The simplicity and ease of investing though mutual funds in the path of wealth creation is a well-known fact. Thanks to Securities and Exchange Board of India (Sebi), it will now become even more simpler than before. The regulator’s move on rationalising and categorising the open-ended mutual fund (MF) schemes will unfold a new era in the mutual funds industry. The steps taken by Sebi will result in MF schemes showing their true colour, thus making retail investors pick the right scheme as per their risk profile.
There will be clearly-defined and well-structured 16 new debt fund categories, 10 new equity categories and six hybrid categories of MFs. Making a comparison between schemes within the category will become much easier. Illustratively, if you intent to invest in a large-cap scheme, it will be true-blue large cap scheme and not have large exposure in mid-cap stocks.
Merger of schemes
Overall, two major changes are underway. First, some of the schemes of the same fund house are being merged, and second, for a few other schemes, the names are being changed to showcase their true nature. Both these changes may result in definitive and crucial changes in the fundamental attributes of the schemes. Currently, there are several instances in which an investor unknowingly may own schemes that either have similar market-cap or exposure into similar sectors even though the scheme name may suggest otherwise. These two steps will help investors
avoid duplication of schemes in their portfolios.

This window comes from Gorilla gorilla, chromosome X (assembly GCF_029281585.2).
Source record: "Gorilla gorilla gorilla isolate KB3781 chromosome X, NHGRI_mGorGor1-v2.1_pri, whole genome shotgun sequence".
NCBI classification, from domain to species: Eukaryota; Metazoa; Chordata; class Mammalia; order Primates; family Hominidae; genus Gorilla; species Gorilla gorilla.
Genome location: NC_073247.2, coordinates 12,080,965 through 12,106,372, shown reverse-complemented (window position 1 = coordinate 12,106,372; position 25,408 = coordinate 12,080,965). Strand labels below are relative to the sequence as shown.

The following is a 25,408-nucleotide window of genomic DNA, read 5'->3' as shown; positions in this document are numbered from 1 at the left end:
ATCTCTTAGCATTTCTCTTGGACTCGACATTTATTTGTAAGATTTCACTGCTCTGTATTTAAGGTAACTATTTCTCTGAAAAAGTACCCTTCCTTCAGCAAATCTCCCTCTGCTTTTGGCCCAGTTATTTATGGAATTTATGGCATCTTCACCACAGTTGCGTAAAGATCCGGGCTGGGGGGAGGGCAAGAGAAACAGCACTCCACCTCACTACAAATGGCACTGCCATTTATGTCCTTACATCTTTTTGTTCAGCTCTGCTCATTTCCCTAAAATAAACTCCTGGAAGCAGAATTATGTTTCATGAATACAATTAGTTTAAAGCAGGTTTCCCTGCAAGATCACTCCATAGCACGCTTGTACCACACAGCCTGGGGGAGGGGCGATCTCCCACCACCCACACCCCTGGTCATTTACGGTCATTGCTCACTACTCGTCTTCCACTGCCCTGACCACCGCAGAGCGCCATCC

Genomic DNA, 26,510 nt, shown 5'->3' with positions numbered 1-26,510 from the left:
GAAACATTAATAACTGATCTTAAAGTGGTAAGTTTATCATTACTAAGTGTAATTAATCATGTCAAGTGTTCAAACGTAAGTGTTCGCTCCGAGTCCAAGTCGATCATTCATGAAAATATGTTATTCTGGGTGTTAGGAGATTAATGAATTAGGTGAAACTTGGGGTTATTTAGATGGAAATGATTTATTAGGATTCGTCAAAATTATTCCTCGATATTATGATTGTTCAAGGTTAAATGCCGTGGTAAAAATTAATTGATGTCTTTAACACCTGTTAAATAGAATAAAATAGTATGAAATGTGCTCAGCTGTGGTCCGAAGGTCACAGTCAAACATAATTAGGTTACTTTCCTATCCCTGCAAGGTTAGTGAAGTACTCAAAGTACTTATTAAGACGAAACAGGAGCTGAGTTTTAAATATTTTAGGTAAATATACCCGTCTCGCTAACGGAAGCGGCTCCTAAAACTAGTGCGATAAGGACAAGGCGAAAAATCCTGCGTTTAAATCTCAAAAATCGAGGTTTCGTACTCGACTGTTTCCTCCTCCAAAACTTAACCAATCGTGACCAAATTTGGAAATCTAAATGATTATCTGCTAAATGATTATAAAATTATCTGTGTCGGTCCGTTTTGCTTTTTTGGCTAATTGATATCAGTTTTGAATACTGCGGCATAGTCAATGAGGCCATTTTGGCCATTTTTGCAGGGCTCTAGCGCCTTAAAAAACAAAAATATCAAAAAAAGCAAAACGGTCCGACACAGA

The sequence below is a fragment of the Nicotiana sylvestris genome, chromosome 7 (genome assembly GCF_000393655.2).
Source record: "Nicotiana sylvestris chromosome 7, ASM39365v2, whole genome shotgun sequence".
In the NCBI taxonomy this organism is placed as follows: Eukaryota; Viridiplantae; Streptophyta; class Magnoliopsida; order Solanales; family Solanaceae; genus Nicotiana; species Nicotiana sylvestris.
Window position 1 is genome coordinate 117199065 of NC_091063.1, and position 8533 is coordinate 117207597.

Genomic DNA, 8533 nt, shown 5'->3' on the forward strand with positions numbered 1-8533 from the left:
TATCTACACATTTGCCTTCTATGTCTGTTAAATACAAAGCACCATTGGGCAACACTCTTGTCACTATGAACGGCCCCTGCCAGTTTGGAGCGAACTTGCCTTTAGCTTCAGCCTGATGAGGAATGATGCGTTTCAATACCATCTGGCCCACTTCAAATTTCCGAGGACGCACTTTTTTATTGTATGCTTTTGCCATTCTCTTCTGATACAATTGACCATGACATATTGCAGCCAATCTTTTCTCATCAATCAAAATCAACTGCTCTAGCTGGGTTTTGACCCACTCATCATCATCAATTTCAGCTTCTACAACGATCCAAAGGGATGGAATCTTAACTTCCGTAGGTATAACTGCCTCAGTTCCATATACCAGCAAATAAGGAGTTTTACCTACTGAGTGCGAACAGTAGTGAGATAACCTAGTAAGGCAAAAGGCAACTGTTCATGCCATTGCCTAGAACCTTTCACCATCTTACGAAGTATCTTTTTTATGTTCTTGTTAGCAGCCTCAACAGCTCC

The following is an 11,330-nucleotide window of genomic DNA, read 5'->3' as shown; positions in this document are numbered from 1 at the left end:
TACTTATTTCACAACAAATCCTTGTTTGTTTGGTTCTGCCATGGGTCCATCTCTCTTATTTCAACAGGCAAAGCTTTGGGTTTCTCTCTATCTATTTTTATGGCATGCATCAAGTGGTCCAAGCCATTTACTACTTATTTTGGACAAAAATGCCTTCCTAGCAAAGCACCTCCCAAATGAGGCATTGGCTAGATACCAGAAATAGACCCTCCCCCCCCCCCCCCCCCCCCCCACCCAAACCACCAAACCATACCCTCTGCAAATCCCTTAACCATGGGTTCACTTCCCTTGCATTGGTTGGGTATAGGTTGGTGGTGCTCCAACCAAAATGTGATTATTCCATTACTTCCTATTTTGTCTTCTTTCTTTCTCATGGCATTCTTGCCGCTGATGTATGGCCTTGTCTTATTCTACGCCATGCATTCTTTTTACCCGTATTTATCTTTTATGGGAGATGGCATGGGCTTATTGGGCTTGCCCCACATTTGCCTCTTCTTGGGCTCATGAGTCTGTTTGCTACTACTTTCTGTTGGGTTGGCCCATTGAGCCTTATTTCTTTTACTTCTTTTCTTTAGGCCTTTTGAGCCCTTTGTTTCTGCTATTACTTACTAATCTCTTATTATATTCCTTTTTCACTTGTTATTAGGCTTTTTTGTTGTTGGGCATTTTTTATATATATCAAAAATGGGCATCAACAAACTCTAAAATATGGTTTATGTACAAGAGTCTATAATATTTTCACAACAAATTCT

Henceforth, every fund house is going to have a fixed number of schemes in each category. This will make the offerings focused and help investors decide better.
Past performance in MF schemes was never a yardstick to be used to identify future winner schemes. However, long-term consistency of the schemes was always one of the parameters to consider while selecting schemes. A case in point could be this: Post re-categorisation, a large cap fund gets merged with a mid cap fund and becomes a multi-cap equity scheme.
Past performance not much help
Looking at their individual past performance is obviously a futile exercise. Going forward, change in the attributes of some of the schemes and merger of some schemes will make it difficult to gauge the performance of the schemes in the new avatar even if weighted average returns is shown. Investors will have to wait for a few months or perhaps a few years to make a meaningful comparison of the long-term returns generated by the scheme. It will be premature to take the decision to remain invested or to exit unless all schemes in one’s portfolio have resorted to the changes.
The fund houses are sending communication to the investors regarding the changes in the attributes of the schemes. Rather than making any ad-hoc decision, investors should wait for all the fund houses to announce their changes. One should go through the ‘investment objectives’ section in the offer document to get a better idea of what the scheme is about. Also, one should check out its ‘asset allocation pattern’ to know where all, and in what proportion, the scheme plans to invest its money. It should align to your financial needs and help you meet your financial goal.
Thereafter, have a second look at your mutual fund portfolio. See that there is no duplication and overlaps in your portfolio. There could be more than one multi-cap scheme but to drop one out of your portfolio, wait for their long-term performance.
In fact, Sebi’s move may have direct and long-term consequences on your equity fund portfolio. Hence, act accordingly. Asset allocation, market-cap and even sector allocation is going to have an impact on the performance of a scheme. Evaluating them across these factors may not be an easy task for most retail investors. It will be better to get in touch with your distributor and revamp your portfolio. Taking the right action today will go a long way in building wealth over the long term in line with your risk profile.
Sanjiv Bajaj is VC & MD, Bajaj Capital